We all know Mark Zuckerberg is an incredibly smart, if not sharp, guy. So it makes sense that, given the popularity of Facebook, that they'd buy all related domains that resemble 'Facebook.com' to prevent users from getting scammed or duped.
However, it looks like they missed two important ones: Facenook.com and Facevook.com. Unscrupulous characters have managed to acquire these domains, and they're taking full advantage of them to advertise all sorts of fake offers and prizes that obviously don't exist.
Users based in the United States are often shown Best Buy and Walmart-related offers, while from other countries get prizes like laptops from Apple and other brands. To get their "gifts", users have to enter their email addresses and mobile numbers--but unfortunately, the fine print at the bottom of the page indicates that they're actually agreeing to subscribe to some paid mobile service.
It's hard to tell a scam from a real offer sometimes, but here are three tell-tale signs that you should always look for when faced with an offer (that sometimes seems too good to be true):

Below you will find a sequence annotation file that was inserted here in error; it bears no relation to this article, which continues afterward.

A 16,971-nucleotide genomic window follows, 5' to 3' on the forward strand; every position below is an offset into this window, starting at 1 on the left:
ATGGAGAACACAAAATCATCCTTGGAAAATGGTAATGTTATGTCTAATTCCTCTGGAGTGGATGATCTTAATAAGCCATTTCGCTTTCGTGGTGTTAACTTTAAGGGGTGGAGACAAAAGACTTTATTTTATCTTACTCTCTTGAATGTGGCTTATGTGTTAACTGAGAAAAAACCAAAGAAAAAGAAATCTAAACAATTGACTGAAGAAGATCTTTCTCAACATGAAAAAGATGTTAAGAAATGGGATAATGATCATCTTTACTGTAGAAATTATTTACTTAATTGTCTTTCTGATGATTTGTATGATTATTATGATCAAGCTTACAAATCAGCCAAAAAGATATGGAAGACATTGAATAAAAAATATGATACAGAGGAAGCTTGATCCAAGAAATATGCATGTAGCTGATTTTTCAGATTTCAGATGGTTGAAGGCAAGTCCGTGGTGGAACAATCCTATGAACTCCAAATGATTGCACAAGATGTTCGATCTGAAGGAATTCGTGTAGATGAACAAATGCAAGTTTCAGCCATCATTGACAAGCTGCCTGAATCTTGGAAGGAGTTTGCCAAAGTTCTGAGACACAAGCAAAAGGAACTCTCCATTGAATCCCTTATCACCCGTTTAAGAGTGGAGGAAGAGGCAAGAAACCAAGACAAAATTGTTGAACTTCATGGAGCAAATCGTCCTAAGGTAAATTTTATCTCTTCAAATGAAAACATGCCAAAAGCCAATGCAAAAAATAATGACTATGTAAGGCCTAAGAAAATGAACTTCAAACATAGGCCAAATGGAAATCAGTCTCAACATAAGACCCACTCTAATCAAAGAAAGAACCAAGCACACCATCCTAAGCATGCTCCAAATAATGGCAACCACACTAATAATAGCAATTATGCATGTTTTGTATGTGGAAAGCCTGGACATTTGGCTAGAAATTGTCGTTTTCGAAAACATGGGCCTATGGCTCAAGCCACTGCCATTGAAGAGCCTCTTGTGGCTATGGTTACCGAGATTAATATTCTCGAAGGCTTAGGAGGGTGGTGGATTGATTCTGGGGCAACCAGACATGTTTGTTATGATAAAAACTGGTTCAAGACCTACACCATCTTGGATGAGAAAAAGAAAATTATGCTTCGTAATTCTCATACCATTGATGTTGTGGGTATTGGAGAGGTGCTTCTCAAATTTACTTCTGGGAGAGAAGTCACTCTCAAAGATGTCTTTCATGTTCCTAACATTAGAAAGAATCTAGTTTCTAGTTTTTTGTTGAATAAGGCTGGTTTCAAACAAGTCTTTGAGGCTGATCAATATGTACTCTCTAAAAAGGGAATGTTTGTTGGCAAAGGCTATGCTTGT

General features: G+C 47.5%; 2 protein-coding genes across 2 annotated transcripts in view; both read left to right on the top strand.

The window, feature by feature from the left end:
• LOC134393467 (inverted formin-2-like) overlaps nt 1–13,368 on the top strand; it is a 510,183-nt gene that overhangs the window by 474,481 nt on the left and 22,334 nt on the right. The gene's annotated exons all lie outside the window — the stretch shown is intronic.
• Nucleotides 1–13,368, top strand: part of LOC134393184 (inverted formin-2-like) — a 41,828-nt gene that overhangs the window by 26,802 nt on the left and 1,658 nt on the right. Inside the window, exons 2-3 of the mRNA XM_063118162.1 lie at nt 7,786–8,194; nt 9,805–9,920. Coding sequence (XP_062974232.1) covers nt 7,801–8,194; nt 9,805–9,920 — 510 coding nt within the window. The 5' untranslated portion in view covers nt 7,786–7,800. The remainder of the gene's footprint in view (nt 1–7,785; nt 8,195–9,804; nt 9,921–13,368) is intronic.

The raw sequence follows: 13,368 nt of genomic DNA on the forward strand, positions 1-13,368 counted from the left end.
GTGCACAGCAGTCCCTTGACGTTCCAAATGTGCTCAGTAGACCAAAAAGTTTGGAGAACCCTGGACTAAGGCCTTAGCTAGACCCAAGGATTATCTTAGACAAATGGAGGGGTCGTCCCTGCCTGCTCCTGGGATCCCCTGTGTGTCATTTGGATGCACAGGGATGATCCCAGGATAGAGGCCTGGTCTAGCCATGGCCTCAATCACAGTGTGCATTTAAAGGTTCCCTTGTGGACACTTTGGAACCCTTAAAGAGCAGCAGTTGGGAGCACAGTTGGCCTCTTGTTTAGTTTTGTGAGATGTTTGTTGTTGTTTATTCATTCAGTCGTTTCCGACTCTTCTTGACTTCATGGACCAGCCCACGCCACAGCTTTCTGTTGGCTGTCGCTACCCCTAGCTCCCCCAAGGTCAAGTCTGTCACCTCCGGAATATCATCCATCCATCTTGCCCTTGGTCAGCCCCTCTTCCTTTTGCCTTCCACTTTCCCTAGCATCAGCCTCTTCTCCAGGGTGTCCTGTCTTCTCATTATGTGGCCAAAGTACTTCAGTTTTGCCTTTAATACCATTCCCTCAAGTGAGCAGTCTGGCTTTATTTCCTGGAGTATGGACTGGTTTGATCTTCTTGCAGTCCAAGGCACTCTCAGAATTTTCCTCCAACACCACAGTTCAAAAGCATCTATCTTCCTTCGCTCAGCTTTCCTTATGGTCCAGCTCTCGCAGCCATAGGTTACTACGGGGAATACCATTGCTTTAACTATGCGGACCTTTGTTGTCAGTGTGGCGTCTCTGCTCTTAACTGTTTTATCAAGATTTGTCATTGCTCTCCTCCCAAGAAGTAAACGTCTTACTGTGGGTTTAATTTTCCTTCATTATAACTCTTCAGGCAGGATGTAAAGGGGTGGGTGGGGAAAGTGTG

1. Check the domain. Look at the URL being displayed on your browser and see if it belongs to the site you're intending to click through to. If you meant to go to Amazon and somehow end up at Amazom, then check again because while the site layout looks the same, you might actually be on a phishing or bogus website.
2. Read the text. If the site is promising to give you some stuff, always read the text on their website. Would you need to pay something to get your "gifts"? How will your information really be used? Always read before submitting your name or contact details to know what they're really offering.
3. Look at the layout. Most professional websites are coded and laid out properly. If something about the site seems off (like a misplaced ad or weird-looking log-in form), then it's time to sound the alarm and leave the page while you're ahead.